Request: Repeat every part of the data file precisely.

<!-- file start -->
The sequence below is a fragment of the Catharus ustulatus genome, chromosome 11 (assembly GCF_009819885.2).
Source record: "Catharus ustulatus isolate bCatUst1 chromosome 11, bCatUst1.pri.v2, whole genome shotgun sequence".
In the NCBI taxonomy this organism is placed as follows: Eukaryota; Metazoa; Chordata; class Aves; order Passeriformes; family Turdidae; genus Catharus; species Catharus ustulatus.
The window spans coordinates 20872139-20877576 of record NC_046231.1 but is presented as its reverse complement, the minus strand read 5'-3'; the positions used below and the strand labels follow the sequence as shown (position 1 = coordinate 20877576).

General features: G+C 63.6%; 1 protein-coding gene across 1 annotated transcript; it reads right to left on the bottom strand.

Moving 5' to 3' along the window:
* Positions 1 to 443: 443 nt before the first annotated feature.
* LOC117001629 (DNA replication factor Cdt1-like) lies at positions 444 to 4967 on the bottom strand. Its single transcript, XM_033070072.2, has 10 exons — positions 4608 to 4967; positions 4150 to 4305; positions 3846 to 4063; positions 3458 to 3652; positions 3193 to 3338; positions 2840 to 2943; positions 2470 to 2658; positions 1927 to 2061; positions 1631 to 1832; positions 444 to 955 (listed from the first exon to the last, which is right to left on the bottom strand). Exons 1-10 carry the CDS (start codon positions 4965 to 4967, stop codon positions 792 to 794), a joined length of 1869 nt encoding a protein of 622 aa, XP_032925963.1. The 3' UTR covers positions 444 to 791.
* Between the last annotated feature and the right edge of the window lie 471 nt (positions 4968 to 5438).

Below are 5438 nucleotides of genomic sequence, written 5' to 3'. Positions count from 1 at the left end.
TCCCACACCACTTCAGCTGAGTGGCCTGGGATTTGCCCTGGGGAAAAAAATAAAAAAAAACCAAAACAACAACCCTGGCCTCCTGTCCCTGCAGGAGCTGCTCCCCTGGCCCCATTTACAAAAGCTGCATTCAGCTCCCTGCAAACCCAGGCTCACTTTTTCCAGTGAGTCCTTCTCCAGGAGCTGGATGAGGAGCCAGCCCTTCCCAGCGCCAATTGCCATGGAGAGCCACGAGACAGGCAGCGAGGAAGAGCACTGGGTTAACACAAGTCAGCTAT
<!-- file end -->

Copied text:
The sequence below is a fragment of the Catharus ustulatus genome, chromosome 11 (assembly GCF_009819885.2).
Source record: "Catharus ustulatus isolate bCatUst1 chromosome 11, bCatUst1.pri.v2, whole genome shotgun sequence".
In the NCBI taxonomy this organism is placed as follows: Eukaryota; Metazoa; Chordata; class Aves; order Passeriformes; family Turdidae; genus Catharus; species Catharus ustulatus.
The window spans coordinates 20872139-20877576 of record NC_046231.1 but is presented as its reverse complement, the minus strand read 5'-3'; the positions used below and the strand labels follow the sequence as shown (position 1 = coordinate 20877576).

General features: G+C 63.6%; 1 protein-coding gene across 1 annotated transcript; it reads right to left on the bottom strand.

Moving 5' to 3' along the window:
* Positions 1 to 443: 443 nt before the first annotated feature.
* LOC117001629 (DNA replication factor Cdt1-like) lies at positions 444 to 4967 on the bottom strand. Its single transcript, XM_033070072.2, has 10 exons — positions 4608 to 4967; positions 4150 to 4305; positions 3846 to 4063; positions 3458 to 3652; positions 3193 to 3338; positions 2840 to 2943; positions 2470 to 2658; positions 1927 to 2061; positions 1631 to 1832; positions 444 to 955 (listed from the first exon to the last, which is right to left on the bottom strand). Exons 1-10 carry the CDS (start codon positions 4965 to 4967, stop codon positions 792 to 794), a joined length of 1869 nt encoding a protein of 622 aa, XP_032925963.1. The 3' UTR covers positions 444 to 791.
* Between the last annotated feature and the right edge of the window lie 471 nt (positions 4968 to 5438).

Below are 5438 nucleotides of genomic sequence, written 5' to 3'. Positions count from 1 at the left end.
TCCCACACCACTTCAGCTGAGTGGCCTGGGATTTGCCCTGGGGAAAAAAATAAAAAAAAACCAAAACAACAACCCTGGCCTCCTGTCCCTGCAGGAGCTGCTCCCCTGGCCCCATTTACAAAAGCTGCATTCAGCTCCCTGCAAACCCAGGCTCACTTTTTCCAGTGAGTCCTTCTCCAGGAGCTGGATGAGGAGCCAGCCCTTCCCAGCGCCAATTGCCATGGAGAGCCACGAGACAGGCAGCGAGGAAGAGCACTGGGTTAACACAAGTCAGCTAT